Acts of terror and fear connect Jews and Blacks in America.

A small shudder ran up my spine. If Kinshasha Cornwill’s words gave me pause, these two stained glass windows, exhibited in museums on the same National Mall, made it real. In that shudder, I was reminded of the truth of the proposition of museums: things matter; experience is not the same as information.

In that shudder, I was strengthened in the hope and the conviction that museums can be a part of the change I want to see in the world.

More and more, our museum colleagues are realizing that though what we do is not partisan, it is political. Our visitors are not just learning information for their own use and edification. They are living experiences that, if we do it right, help them to become better human beings. With a nod to our colleagues at the Illinois Holocaust Museum and Education Center, if we do it right, our visitors will not be bystanders but upstanders. I look forward to continuing to walk this path at JMM.

 

*From the USHMM: “The shattered stained glass windows of the Zerrennerstrasse synagogue after its destruction on Kristallnacht.” More info here.

**From the NMAAHC: “Stained glass from the 1963 bombing of the 16th Street Baptist Church in Birmingham was donated by our colleagues Ann Jimerson (1963 Kids in Birmingham) and Joan Trumpauer Mulholland (SNCC veteran). Learn more here.”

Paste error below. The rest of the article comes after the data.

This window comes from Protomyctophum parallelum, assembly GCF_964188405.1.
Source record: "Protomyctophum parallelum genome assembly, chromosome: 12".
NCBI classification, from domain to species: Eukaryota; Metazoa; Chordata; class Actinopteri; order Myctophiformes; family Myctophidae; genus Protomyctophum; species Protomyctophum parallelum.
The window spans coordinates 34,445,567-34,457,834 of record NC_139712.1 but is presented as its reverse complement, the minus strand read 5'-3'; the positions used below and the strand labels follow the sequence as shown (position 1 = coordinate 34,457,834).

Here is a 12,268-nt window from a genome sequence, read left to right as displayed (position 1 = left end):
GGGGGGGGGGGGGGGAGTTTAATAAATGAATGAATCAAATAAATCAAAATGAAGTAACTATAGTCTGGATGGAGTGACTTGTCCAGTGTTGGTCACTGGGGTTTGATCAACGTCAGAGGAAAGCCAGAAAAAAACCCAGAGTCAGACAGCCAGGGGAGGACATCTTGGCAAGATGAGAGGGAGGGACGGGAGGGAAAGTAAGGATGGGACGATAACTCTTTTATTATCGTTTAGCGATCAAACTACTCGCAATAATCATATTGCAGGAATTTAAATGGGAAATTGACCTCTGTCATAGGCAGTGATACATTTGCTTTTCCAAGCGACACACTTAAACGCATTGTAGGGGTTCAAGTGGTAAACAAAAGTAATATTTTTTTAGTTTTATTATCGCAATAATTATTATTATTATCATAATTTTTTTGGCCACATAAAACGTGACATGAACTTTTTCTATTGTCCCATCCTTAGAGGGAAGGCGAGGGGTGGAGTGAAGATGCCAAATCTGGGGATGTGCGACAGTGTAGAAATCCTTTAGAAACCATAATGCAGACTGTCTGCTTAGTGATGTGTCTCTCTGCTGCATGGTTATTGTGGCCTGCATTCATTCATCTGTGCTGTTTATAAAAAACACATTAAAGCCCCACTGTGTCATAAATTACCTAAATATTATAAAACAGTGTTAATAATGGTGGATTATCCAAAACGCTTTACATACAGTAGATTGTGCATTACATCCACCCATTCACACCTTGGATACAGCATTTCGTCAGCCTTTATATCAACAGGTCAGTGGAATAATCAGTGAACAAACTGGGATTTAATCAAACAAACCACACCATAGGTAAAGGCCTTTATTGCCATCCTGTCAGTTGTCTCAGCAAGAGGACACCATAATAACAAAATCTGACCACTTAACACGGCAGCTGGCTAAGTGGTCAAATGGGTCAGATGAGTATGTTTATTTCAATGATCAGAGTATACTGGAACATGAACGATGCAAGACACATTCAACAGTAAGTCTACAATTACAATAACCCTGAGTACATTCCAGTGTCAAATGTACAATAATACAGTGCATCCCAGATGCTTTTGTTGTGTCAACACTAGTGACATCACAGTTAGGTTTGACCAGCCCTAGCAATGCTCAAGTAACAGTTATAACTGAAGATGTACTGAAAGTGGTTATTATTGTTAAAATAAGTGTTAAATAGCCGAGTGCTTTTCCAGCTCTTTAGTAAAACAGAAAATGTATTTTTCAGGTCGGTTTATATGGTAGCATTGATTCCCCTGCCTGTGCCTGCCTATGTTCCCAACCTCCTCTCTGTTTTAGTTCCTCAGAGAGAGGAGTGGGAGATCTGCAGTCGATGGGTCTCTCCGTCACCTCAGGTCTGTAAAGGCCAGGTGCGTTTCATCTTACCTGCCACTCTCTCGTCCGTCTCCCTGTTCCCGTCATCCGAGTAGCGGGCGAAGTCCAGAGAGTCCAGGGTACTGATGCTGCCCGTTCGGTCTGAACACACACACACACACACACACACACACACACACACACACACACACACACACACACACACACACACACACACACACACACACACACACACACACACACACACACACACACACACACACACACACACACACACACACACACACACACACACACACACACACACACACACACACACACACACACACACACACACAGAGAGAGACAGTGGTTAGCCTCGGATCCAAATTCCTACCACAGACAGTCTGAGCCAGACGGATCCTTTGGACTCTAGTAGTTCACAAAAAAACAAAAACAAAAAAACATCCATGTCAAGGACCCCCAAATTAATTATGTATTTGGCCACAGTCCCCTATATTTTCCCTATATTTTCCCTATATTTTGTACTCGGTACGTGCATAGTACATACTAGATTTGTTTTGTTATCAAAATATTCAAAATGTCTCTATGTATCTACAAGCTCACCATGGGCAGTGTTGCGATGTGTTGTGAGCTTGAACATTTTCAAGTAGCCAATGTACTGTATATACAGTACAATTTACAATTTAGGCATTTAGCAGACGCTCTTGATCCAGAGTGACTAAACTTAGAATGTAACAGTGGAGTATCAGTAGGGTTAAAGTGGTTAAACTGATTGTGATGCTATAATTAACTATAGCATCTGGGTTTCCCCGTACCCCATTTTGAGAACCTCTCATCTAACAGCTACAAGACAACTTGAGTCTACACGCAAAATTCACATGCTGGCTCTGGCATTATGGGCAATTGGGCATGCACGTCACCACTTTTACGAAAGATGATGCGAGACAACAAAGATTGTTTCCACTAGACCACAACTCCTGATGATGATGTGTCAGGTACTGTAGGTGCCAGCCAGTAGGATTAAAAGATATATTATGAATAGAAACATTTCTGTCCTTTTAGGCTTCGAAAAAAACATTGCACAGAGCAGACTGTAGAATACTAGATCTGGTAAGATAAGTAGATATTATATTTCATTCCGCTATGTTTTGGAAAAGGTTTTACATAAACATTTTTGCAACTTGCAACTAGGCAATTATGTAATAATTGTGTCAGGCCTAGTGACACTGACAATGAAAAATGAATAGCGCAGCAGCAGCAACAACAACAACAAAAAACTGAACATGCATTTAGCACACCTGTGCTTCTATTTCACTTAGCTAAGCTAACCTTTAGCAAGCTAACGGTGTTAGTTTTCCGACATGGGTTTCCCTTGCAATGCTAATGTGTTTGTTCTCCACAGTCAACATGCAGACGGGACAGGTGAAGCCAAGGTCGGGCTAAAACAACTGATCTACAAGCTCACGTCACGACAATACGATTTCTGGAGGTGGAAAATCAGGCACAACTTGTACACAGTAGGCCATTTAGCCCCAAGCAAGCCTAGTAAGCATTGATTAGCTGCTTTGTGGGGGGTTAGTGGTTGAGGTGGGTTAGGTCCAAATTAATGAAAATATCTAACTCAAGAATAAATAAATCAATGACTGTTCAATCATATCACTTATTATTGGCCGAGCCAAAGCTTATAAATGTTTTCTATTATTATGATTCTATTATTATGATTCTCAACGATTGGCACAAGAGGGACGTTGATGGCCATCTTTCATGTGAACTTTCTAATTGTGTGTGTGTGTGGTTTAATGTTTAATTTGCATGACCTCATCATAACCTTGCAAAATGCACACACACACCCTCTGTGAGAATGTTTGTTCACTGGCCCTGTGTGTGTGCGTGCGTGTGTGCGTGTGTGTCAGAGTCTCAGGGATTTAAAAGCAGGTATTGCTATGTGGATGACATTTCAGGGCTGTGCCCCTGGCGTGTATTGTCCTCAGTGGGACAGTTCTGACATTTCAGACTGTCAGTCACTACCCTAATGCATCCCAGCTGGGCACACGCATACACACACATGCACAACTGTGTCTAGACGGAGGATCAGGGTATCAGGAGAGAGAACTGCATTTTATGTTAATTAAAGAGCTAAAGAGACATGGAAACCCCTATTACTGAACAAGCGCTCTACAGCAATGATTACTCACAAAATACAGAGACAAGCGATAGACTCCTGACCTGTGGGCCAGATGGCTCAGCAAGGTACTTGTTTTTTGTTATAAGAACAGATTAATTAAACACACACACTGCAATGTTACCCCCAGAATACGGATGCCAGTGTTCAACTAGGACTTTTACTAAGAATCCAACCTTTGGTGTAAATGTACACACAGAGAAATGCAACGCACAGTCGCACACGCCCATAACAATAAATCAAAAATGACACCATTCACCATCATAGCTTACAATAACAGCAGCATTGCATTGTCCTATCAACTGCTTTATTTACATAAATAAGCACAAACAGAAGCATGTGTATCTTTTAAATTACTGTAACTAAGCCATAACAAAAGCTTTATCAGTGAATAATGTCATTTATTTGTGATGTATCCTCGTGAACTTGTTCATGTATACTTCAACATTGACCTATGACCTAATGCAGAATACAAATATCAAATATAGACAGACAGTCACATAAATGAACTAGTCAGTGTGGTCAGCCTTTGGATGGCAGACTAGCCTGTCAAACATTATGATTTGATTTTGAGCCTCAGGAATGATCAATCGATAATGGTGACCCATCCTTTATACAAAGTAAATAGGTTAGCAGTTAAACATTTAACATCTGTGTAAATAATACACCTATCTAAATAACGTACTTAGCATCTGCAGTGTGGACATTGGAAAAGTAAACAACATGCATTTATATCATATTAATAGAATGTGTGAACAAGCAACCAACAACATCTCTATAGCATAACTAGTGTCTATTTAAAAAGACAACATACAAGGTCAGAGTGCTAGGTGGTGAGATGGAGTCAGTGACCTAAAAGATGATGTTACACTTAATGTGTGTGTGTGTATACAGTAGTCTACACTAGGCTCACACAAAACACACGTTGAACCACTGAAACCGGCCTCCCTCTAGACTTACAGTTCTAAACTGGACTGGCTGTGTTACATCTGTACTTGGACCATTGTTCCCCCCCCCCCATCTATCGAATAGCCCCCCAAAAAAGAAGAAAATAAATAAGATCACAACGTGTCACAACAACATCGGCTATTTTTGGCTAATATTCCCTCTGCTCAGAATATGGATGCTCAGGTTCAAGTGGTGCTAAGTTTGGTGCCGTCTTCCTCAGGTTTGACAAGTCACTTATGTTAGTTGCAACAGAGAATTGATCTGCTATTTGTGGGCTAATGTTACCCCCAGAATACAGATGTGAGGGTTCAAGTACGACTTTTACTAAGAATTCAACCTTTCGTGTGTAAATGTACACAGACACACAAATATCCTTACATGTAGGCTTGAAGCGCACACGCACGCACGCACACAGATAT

Posted in jewish museum of maryland




JMM Joins City’s Celebration of American Design and Manufacture

Posted on April 6th, 2016 by

Last year, the organization MADE: In America designated the Carroll Mansion as its “All American House” for 2016.  From April 23 to July 7, 2016 the Carroll Mansion will be transformed into a showcase for some of the most innovative manufacturers and craftsmen in Baltimore and across the nation.  The city expanded the celebration by inviting partner organizations in what it’s calling the “Baltimore’s American Treasures” event.

The Carroll Mansion, 2016's "All-American House"

The Carroll Mansion, 2016’s “All-American House”

Located just a few blocks away from the Carroll Mansion in Baltimore’s oldest neighborhood, Historic Jonestown, is the Jewish Museum of Maryland (JMM).  To play our part in the celebration we’re hosting special events in recognition of the Lloyd Street Synagogue as a truly All American Synagogue.  Built in 1845, the Lloyd Street Synagogue is the third oldest Jewish house of worship still standing in the United States.  The building was designed by Robert Cary Long, Jr., a prominent church architect of the era.  Nearly every component of the original building and its 1860 renovation were the result of American craft and manufacture from the stenciling to the wooden pews to the stained glass Star of David.

The Lloyd Street Synagogue

The Lloyd Street Synagogue

The museum has spent the winter researching the material history of the building – which switched hands multiple times, serving first as a traditional German synagogue, then as a reformed temple, later it became a Lithuanian Catholic Church and finally a Russian Orthodox shul.  Each iteration brought new design elements into the building, holy arks and altars, mezuzot and an organ.  We’ve sifted through the records to identify some of the most interesting stories of how this site was designed and built to serve the needs of successive waves of immigrants.